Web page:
Well, that break was longer than expected.
I promise, I had the best intentions of wrapping up my forthcoming book on food and faith (creatively titled The Catholic Table: Finding Joy Where Food Meets Faith), getting married, then coming back to blog all my thoughts about the Wedding Industrial Complex (and how much I loved, loved, loved my dress…I could probably write a whole blog series about it.)
When we returned from the honeymoon, however, we found ourselves with houseguests…for four straight weeks (four different sets of them mind you). God love my husband for being to roll with that kind of crazy.
Then, about three days after the last houseguest left, we decided to put our house on the market. Originally, we planned on remaining in Steubenville for at least a year before moving closer to Pittsburgh, where Chris works. But, we quickly grew to resent the time Chris spent commuting back and forth. We happen to like each other an awful lot, and realized we’d rather spend those two hours together rather than apart.
I love my house…
But I love my husband more. I mean, the man took me to Prince Edward Island on our honeymoon. How could I not?
Anyhow, that decision first meant a flurry of work getting the house ready to sell, then, once it sold (which was fast), an even more frantic flurry of work getting it ready for the FHA appraisal. Of course, we had to find a house too, which involved weeks of me driving to and from Pittsburgh to meet up with Chris and our awesome realtor, desperately seeking a house that could meet our very particular demands (okay, mostly my very particular demands).
And through it all, there was that pesky thing called work, which for me is writing— lots and lots and lots of writing. That was good for the bank account (which will be heavily taxed by the upcoming renovation of our new home), but not so good for the blogging. I really do love writing about food and hospitality, but by the time I log 10 plus hours in a day at the computer meeting deadlines for others, the last thing I want to do is write some more, no matter how fun the topic might be. I like writing…but not that much.
Life hasn’t really slowed down since our offer on a home in Crafton, PA, was (finally) accepted. Now, we’re packing to move, meeting with contractors and engineers to plan the massive rehab of the new home, and working like crazy to fund that rehab. Plus, I’ve got an exploratory surgery scheduled for early November (to see if there’s any scar tissue from previous surgeries blocking my fallopian tubes or doing something else to get in the way of us conceiving a baby—all prayers appreciated).
Oh, and then there’s The Catholic Table, which is slated to come out just a few days after the Election from Hell comes to a screeching, blessed end. Here’s the final cover design. Ain’t it gorgeous?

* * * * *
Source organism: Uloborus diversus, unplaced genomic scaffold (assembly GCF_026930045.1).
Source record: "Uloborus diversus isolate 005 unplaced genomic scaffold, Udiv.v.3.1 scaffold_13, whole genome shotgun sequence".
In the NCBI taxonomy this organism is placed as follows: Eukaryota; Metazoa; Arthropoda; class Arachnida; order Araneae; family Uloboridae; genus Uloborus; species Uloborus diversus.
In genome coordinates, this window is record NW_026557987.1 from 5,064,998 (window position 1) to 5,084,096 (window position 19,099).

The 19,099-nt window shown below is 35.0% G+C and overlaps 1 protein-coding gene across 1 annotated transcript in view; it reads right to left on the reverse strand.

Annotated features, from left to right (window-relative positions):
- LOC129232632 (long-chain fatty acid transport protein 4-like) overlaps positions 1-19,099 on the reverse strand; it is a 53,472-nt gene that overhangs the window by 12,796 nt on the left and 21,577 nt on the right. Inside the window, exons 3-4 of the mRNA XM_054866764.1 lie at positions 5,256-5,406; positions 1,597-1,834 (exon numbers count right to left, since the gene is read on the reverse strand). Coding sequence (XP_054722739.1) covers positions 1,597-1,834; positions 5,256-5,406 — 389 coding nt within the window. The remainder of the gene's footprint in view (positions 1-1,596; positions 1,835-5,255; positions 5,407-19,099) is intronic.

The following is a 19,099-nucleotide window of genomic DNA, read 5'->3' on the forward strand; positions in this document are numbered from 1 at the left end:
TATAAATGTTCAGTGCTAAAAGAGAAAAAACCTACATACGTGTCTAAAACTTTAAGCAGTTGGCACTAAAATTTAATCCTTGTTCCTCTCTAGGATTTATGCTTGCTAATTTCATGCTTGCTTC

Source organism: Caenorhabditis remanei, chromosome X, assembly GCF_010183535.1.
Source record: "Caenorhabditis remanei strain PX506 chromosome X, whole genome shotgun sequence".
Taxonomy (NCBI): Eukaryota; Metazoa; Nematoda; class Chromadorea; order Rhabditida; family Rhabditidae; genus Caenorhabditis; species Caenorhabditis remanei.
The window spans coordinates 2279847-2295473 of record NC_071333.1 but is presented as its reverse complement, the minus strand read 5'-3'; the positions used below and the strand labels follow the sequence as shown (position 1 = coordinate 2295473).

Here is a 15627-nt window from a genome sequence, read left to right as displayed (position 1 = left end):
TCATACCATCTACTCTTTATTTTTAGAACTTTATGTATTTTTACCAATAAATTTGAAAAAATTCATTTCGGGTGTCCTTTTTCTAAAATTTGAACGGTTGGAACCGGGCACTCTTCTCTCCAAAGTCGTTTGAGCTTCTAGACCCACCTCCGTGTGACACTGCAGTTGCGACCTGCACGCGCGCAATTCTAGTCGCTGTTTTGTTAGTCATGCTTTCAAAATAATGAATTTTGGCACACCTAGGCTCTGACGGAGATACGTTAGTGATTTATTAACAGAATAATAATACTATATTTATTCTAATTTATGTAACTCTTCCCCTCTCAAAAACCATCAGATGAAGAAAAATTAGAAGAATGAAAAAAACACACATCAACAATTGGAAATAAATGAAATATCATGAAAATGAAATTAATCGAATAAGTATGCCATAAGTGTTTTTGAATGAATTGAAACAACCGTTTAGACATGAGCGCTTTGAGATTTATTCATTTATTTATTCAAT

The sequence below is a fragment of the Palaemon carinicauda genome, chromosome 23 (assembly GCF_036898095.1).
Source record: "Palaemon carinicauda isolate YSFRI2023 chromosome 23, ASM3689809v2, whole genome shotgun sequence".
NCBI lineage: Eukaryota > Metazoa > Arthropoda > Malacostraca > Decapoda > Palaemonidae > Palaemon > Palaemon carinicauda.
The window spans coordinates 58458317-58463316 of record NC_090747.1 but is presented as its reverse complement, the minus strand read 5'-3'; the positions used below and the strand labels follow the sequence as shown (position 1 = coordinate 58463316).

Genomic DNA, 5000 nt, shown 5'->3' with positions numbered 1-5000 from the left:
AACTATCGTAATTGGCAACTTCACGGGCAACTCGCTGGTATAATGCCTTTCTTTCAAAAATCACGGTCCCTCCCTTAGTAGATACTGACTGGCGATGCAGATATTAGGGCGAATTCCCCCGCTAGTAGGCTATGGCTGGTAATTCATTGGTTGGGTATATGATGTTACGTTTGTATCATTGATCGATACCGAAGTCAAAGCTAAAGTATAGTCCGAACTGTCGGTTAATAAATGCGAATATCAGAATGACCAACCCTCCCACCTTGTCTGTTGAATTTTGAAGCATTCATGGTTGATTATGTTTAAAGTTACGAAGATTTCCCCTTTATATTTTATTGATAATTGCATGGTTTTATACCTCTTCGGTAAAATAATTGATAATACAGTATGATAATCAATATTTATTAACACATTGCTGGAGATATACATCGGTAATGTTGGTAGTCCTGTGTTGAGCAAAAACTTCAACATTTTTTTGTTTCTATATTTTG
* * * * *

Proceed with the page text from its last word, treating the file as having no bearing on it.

The Catholic Table isn’t a cookbook. It’s a series of essays on the relationship of food to faith, virtue, the Eucharist, the body, and our culture (with my past struggles with eating disorders serving as a kind of narrative framework). But I did include quite a few recipes in the book, and the publishers want me blogging those recipes. The tricky thing is, blogging recipes requires an actual kitchen to cook in…which is something I’m not going to have from approximately November 21 until early March.
That’s right, folks. Chris and I will be living off of takeout and Amy’s frozen burritos all the while I’m promoting a book about the sacramentality of eating. Oh, the irony.
In the meantime (aka “before I pack up all my cookware”), I’ll try to cook and shoot some of those recipes. Add more to the to-do list.
Regardless, I am going to do my darndest to get back into the habit of regular blogging. Not only because I need to make my very kind publishers happy, but because there’s so much to blog about.
…Like my 1001 thoughts on the aforementioned Wedding Industrial Complex and my own semi-successful, semi-disasterous, but still super darned beautiful and blessed wedding day. (A few more shots for you).
….And the process of rehabbing our new home. It was built in 1890 by some wealthy Pittsburgher, who wanted a summer home outside the city. Because it wasn’t meant for year-round living, it had tons of space for guests (which is one of the reasons we’re buying it—see paragraph 2 above), but no space for cooking—just a stove, a sink, and a table in the basement, where the servants could slave away out of sight.
Then, sometime in probably the 1940s, the house was turned into a duplex, which meant all sorts of crazy walls went up (destroying the original floor plan), and two tiny, postage stamp kitchens were put in. Our task now is to make like Joanna Gaines and tear down multiple walls upstairs and down, move kitchens and bathrooms, update all the mechanicals, and restore the character ripped out over the years by landlords who don’t love period details as much as we do. All while living in the attic. Fun!
It is going to be quite the project, but the size, location, and price were right, I’m insane, and my husband humors me, so…
Before I go full speed ahead on either of those topics, though, (or book promotion, food blogging, and other Catholic Table related stuff), I’ve got a few thoughts I want to share on leaving my beloved home here in Steubenville. It’s so full of memories, so beautiful, and so…done.
Next time, though. This update has gotten long enough…and there are those deadlines.
Happy to be back!